Map 2: Trump and Haley towns by 2020 vote
3. Where Biden did well
Meanwhile, on the Democratic side, Biden won the state’s unsanctioned primary as a write-in candidate, taking just under 65% of the overall vote. Biden’s most formidable competitor—and we are being somewhat charitable by using that description—was Rep. Dean Phillips (D, MN-3), who saw several millions spent on his behalf only to take about 20% of the vote. Marianne Williamson, a 2020 Democratic candidate, ran again but was not much of a factor, as she won only 4%—she finished with a little more than 5,000 votes in total, which was only slightly more than the roughly 4,760 write-in votes that Haley received on the Democratic side (the vote totals are not official yet, so we are trying to avoid citing absolute figures in instances like this, but we’d be surprised if these numbers change markedly).
Considering the entire field, Biden took pluralities or majorities in 236 of the 237 towns that cast votes. The sole town that Biden did not carry was Hill, which Phillips carried by a single vote, 40 to 39—as an aside, this reminded us of Trump’s near-sweep of Iowa’s counties last month, where he won every county except Iowa City’s Johnson, which Haley claimed by one vote. One small note here is that the town of Landaff, where Phillips currently leads with 6 votes, has not tabulated its write-in votes, so we are assuming Biden eventually takes the lead there (again, the results are still somewhat in flux).
In any case, Map 3 considers Biden’s showing compared to the combined strength of his opposition.
Map 3: Biden vs not-Biden vote
As the first image on Map 3 shows, Biden took more votes than his combined opposition in all but 18 towns. Scattered across the state, most of the not-Biden towns also gave Trump two-thirds or more in the Republican primary, so protest voting against Biden could have been a factor. Overall, a familiar pattern seems to emerge: some of the darkest blue (most pro-Biden areas) tended to pop up near the Seacoast, on the western border in Dartmouth College’s orbit, and in northern Carroll County on the cusp of the White Mountains.
On the second image in Map 3, the blue towns gave Biden a share better than what he got statewide, 63.8%, while his margins in the green towns were less than that. We’d note that both Manchester and Nashua are green on this map—the former gave him only 54%, though in the latter, he fell only barely short of his statewide share.
As a bit of an aside, there was a campaign on the Democratic side to write “Ceasefire” in on the ballot, to protest Biden’s policies vis-à-vis the ongoing Middle East conflict. In total, Ceasefire earned a little more than 1,500 votes. Ironically, Biden tended to run especially well in the most pro-Ceasefire towns. The 10 towns that gave Ceasefire the highest share of the vote also gave Biden 69%, a few points better than his statewide share.
4. New Hampshire turnout and sifting for November signals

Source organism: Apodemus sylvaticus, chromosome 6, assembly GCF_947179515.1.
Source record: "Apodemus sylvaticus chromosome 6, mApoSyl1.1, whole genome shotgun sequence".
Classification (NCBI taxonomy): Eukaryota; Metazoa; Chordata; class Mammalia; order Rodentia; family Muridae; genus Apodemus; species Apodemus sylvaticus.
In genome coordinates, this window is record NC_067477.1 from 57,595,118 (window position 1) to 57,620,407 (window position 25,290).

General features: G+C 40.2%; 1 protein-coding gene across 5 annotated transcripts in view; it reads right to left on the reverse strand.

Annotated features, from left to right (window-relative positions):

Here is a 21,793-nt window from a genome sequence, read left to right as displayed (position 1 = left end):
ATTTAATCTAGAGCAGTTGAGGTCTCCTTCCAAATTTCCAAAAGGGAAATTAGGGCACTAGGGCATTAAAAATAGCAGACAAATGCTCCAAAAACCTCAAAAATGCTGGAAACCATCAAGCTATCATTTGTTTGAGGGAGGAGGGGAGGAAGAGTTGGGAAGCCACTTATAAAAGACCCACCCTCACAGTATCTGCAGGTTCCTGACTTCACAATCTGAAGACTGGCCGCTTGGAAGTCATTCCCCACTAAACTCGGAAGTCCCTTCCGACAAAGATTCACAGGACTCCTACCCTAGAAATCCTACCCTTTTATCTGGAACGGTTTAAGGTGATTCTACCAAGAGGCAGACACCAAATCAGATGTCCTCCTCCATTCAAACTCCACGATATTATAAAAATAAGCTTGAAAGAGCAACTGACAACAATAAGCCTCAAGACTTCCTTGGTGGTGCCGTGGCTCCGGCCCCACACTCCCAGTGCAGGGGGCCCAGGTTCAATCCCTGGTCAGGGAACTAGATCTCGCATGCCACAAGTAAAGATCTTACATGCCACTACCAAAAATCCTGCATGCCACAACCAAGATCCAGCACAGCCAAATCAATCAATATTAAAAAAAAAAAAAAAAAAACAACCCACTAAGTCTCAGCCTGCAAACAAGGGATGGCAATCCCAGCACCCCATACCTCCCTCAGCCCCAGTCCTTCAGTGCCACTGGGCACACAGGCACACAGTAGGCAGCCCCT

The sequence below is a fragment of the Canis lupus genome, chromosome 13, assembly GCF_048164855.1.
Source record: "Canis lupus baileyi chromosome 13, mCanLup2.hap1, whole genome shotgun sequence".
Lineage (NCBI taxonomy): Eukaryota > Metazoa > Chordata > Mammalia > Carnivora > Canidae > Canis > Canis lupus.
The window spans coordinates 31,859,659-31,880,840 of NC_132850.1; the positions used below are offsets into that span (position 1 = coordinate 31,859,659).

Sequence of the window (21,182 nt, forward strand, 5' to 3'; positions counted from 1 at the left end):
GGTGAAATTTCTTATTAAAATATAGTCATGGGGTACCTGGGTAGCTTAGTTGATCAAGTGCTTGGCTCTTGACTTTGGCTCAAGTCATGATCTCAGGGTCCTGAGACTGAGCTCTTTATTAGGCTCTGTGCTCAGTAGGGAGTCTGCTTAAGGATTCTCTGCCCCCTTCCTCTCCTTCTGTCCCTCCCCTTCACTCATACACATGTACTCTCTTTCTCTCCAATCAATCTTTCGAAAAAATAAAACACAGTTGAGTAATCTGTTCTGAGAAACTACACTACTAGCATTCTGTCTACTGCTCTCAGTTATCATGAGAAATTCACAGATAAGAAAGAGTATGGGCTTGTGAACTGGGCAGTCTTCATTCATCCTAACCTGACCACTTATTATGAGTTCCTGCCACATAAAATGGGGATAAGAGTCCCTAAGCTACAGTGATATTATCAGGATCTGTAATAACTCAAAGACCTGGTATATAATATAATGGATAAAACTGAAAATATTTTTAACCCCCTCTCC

Over the course of the primary season, we suspect that we and others will be taking a look at primary turnout to try to divine some clues about enthusiasm for the November campaign. This may or may not be a useful exercise—although maybe it’ll be a good way of filling time during what is shaking up to be a fairly uncompetitive primary season on both sides.
So far on turnout, those looking to the first two contests for clues on the Republican side could only find mixed signals.
In Iowa, GOP turnout was very low, just about 110,000, way down from the roughly 187,000 who voted in the 2016 Republican caucus. As we and others noted at the time, it’s possible that severe weather in Iowa dampened turnout. But in New Hampshire, turnout was historically high on the Republican side, at least in terms of raw votes cast. But as we’ll explore further below, the GOP primary electorate was hardly just restricted to hardcore Republican partisans.
About 325,000 people voted in the Republican primary, the first time a presidential primary in New Hampshire surpassed the 300,000 mark on either side. Table 1 shows the number of Democratic and Republican votes cast in New Hampshire primaries going back to 1972, which is generally regarded as the start of the modern national presidential nominating system (the New Hampshire presidential primary itself dates all the way back to 1916).
Table 1: Presidential primary voting in New Hampshire, 1972-2024
Notes: Italics indicates an incumbent president who only faced minor opposition.
Prior to this year’s GOP primary, the 2020 Democratic primary stood out for the highest raw vote total turnout in the history of the New Hampshire primary, while then-President Donald Trump attracted good Republican turnout compared to other years where an incumbent was running without significant opposition. President Joe Biden was a write-in candidate this year, winning about 64% of the total votes cast on the Democratic side; about 125,000 people participated in the Democratic primary, which we’d also classify as a contest featuring an incumbent president who was not strongly opposed (unlike, for instance, Jimmy Carter in 1980 or George H.W. Bush in 1992). Overall, the total combined votes cast in the Democratic and Republican primaries in 2024 was around 450,000, very similar to 2020. Total votes eclipsed 500,000 in only 2008 and 2016, when both sides had active, competitive primaries with no incumbent on the ballot.
Republican primary voters made up 72% of the total vote, while Democratic voters made up 28% of the total vote. This is roughly comparable to years like 1996, 2004 and 2012, when Bill Clinton, George W. Bush, and Barack Obama were renominated without notable opposition while the other party had a competitive primary. We wouldn’t read anything into this for the fall.